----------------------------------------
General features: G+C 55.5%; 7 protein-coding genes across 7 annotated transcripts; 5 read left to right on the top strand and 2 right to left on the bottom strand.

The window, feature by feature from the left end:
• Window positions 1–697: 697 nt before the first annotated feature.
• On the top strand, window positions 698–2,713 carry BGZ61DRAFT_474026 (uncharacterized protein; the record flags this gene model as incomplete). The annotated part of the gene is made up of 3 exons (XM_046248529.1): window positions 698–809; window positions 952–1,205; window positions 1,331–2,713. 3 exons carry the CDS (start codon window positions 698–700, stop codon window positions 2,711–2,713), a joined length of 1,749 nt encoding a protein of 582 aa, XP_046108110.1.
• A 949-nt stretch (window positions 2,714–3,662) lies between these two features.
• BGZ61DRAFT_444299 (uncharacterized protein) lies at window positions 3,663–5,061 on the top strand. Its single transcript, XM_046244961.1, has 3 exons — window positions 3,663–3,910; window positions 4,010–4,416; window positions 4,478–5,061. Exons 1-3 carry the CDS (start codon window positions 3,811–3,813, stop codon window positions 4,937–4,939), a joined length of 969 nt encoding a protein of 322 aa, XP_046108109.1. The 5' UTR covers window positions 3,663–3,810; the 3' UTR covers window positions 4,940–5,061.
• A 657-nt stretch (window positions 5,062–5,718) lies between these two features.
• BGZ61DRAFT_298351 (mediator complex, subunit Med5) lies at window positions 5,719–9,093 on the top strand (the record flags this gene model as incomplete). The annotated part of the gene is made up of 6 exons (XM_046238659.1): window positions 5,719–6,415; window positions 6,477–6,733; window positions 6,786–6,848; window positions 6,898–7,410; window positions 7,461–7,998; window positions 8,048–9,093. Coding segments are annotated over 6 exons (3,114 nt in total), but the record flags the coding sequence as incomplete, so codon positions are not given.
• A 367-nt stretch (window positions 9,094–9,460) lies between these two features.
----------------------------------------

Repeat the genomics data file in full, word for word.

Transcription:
General features: G+C 55.5%; 7 protein-coding genes across 7 annotated transcripts; 5 read left to right on the top strand and 2 right to left on the bottom strand.

The window, feature by feature from the left end:
• Window positions 1–697: 697 nt before the first annotated feature.
• On the top strand, window positions 698–2,713 carry BGZ61DRAFT_474026 (uncharacterized protein; the record flags this gene model as incomplete). The annotated part of the gene is made up of 3 exons (XM_046248529.1): window positions 698–809; window positions 952–1,205; window positions 1,331–2,713. 3 exons carry the CDS (start codon window positions 698–700, stop codon window positions 2,711–2,713), a joined length of 1,749 nt encoding a protein of 582 aa, XP_046108110.1.
• A 949-nt stretch (window positions 2,714–3,662) lies between these two features.
• BGZ61DRAFT_444299 (uncharacterized protein) lies at window positions 3,663–5,061 on the top strand. Its single transcript, XM_046244961.1, has 3 exons — window positions 3,663–3,910; window positions 4,010–4,416; window positions 4,478–5,061. Exons 1-3 carry the CDS (start codon window positions 3,811–3,813, stop codon window positions 4,937–4,939), a joined length of 969 nt encoding a protein of 322 aa, XP_046108109.1. The 5' UTR covers window positions 3,663–3,810; the 3' UTR covers window positions 4,940–5,061.
• A 657-nt stretch (window positions 5,062–5,718) lies between these two features.
• BGZ61DRAFT_298351 (mediator complex, subunit Med5) lies at window positions 5,719–9,093 on the top strand (the record flags this gene model as incomplete). The annotated part of the gene is made up of 6 exons (XM_046238659.1): window positions 5,719–6,415; window positions 6,477–6,733; window positions 6,786–6,848; window positions 6,898–7,410; window positions 7,461–7,998; window positions 8,048–9,093. Coding segments are annotated over 6 exons (3,114 nt in total), but the record flags the coding sequence as incomplete, so codon positions are not given.
• A 367-nt stretch (window positions 9,094–9,460) lies between these two features.